A few months ago one of our neighbor kids was over and got on the phone to talk to a boy my daughter is friends with. Mitchell is the son of my friend Karen, and he and my daughter have struck up a long-distance friendship-- no big deal. They talk on the phone, IM and email. They are friends in every sense of the word. Through this friendship, my daughter is learning about this whole boy/girl thing in what (I think) is a healthy, non-threatening way. It is not being thrust on her before she is ready.
So, back to the neighbor girl. She is in school and is caught up in the whole boyfriend/girlfriend thing. She insisted on the phone to Mitchell that he and my daughter liked each other and just acted tacky about it-- embarrassing both Mitchell and my daughter. What she didn't realize was that I could hear the whole thing over the baby monitor! I went upstairs and asked to speak to her alone.
I sat down with her and explained that we just don't believe in the whole dating game like other people she knows probably do. I have never encouraged my kids to seek out a boyfriend or girlfriend, never called it "cute" to my friends or played it up in talking to them or others. Now, I also don't have my head in the sand and think that they aren't going to show interest in that sort of stuff as puberty sets in! I explained this as best I could (and as gently as I could) to the neighbor. I told her that she is beautiful and that God created her with one special man in mind to be her husband someday. I told her that she should be praying for that boy to have his heart protected as he is also somewhere right now navigating the whole boy/girl thing. The interesting thing is, as I uttered the words "You're beautiful" she began to cry. Hard. She continued to cry the rest of the conversation. I don't think anyone had ever talked to her that way. It made me really sad. I still hope I gave her a vision beyond here and now for what awaits her.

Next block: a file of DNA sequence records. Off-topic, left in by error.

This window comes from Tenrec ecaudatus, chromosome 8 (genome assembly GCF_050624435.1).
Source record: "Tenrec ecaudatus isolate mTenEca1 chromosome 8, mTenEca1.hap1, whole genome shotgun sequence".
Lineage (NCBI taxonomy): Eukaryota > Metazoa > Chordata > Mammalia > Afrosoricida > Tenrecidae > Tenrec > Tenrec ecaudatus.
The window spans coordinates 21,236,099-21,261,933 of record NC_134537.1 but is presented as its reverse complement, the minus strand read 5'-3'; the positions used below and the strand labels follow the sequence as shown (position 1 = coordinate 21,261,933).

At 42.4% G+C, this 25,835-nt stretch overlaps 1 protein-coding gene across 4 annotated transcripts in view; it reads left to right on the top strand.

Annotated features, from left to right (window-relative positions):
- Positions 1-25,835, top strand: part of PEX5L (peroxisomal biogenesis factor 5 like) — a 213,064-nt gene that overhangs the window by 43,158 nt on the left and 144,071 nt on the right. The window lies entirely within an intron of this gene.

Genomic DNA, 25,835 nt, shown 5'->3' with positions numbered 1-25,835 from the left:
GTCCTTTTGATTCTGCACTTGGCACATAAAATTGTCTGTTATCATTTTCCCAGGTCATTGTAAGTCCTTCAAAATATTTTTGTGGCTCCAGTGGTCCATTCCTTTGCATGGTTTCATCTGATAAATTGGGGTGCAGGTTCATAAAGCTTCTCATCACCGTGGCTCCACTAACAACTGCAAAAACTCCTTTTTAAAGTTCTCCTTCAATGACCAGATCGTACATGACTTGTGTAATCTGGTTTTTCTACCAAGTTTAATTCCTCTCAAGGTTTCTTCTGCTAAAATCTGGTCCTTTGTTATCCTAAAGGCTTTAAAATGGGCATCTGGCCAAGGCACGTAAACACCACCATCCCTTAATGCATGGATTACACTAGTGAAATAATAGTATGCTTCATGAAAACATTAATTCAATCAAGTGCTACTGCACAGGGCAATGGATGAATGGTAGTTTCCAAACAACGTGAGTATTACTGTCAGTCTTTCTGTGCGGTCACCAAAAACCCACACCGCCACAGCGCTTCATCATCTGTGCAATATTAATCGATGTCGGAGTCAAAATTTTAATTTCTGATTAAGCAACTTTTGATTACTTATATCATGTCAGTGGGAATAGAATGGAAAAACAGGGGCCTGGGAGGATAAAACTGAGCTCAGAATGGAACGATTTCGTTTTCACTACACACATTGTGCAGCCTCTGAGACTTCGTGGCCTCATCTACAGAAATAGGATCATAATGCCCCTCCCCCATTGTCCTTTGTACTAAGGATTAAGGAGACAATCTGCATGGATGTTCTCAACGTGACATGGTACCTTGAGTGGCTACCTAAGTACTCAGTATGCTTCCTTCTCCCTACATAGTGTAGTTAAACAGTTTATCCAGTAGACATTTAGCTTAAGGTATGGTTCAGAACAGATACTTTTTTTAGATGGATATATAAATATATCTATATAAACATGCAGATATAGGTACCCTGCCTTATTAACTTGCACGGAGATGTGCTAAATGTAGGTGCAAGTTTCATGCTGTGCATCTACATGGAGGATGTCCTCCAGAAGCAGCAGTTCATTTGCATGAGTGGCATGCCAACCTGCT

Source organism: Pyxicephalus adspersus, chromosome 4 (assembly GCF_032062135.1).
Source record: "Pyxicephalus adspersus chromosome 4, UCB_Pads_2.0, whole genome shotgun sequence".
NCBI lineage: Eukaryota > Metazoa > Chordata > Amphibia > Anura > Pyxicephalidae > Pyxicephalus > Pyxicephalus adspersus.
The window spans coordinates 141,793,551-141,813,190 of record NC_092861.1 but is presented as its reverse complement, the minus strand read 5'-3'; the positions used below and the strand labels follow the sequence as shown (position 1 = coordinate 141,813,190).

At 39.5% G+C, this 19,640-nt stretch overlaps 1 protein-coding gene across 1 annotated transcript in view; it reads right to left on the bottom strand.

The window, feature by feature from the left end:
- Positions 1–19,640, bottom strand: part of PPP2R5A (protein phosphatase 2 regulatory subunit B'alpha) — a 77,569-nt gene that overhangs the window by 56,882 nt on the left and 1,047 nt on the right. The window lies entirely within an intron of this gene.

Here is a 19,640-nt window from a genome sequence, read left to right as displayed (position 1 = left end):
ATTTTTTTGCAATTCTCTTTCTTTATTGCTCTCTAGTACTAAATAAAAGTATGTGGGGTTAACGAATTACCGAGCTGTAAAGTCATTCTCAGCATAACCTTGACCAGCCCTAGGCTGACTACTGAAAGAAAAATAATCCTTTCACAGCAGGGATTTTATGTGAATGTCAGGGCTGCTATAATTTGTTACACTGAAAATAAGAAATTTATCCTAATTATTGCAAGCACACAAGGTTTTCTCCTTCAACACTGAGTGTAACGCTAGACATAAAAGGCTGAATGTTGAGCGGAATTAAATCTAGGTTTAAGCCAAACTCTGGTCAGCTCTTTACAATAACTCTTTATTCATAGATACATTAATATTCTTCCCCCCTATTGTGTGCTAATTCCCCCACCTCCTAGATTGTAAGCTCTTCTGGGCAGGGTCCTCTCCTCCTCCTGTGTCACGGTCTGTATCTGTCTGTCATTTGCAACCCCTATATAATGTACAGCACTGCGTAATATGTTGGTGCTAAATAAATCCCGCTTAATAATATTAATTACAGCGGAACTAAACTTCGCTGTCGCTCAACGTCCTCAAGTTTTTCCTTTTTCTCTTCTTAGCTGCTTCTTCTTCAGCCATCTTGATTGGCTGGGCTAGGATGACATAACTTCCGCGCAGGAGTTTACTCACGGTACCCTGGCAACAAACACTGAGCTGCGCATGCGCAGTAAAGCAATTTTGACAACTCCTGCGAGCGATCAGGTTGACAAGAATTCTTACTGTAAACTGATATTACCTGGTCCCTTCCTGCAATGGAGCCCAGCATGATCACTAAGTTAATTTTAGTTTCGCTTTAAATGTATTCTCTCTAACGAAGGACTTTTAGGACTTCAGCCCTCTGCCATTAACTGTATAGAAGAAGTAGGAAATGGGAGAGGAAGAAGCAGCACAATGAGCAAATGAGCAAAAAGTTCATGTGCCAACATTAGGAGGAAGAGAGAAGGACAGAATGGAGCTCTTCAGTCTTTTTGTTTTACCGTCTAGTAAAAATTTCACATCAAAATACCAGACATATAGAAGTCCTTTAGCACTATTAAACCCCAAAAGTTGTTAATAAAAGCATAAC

Later she told my daughter that she knows that what I said to her was true, but that if she tried to live that way in front of her friends she would get made fun of mercilessly. And so, instead of guarding her heart and saving herself for the man God has for her, she will sell out in the name of fitting in. I have thought of this often since it happened. I feel sorry for her and all the kids out there who enter into "relationships" they are nowhere near ready for. I wish more parents would catch the vision for protecting kids from themselves instead of acting like it is cute and promoting it. It just isn't something to make light of.
I saw a young woman once give a presentation on courtship and she walked across the stage pretending to give pieces of her heart to different boys as she walked. Then she pretended to get to the altar at her wedding and hold this little scrap of a heart up to her groom, saying, "Here, you can have what's left." That image has always stuck with me-- and it is what I am trying to prevent my kids from doing.
(DISCLAIMER: In an effort to not sound like a hypocrite, I will say that my son (15) does have a "girlfriend." I call her a friendgirl, which he does not think is funny. This girl is a precious, godly young woman who seems to have her head screwed on straight. Her family is a Christian family and if they spend time together it is always with the family present. For instance, her family is all coming over here for the 4th to cook out and go to our neighborhood pool. Most importantly, he and this girl are good friends, and that is the foundation of what they are building from. But at the same time, we also feel very strongly that we have to protect our son in his immature emotional state. And so, we walk the balance between letting him feel normal and hemming him in. It's a hard path to walk and we won't know if we did it right for many years to come. But then again, doesn't that sort of sum up all of parenting?)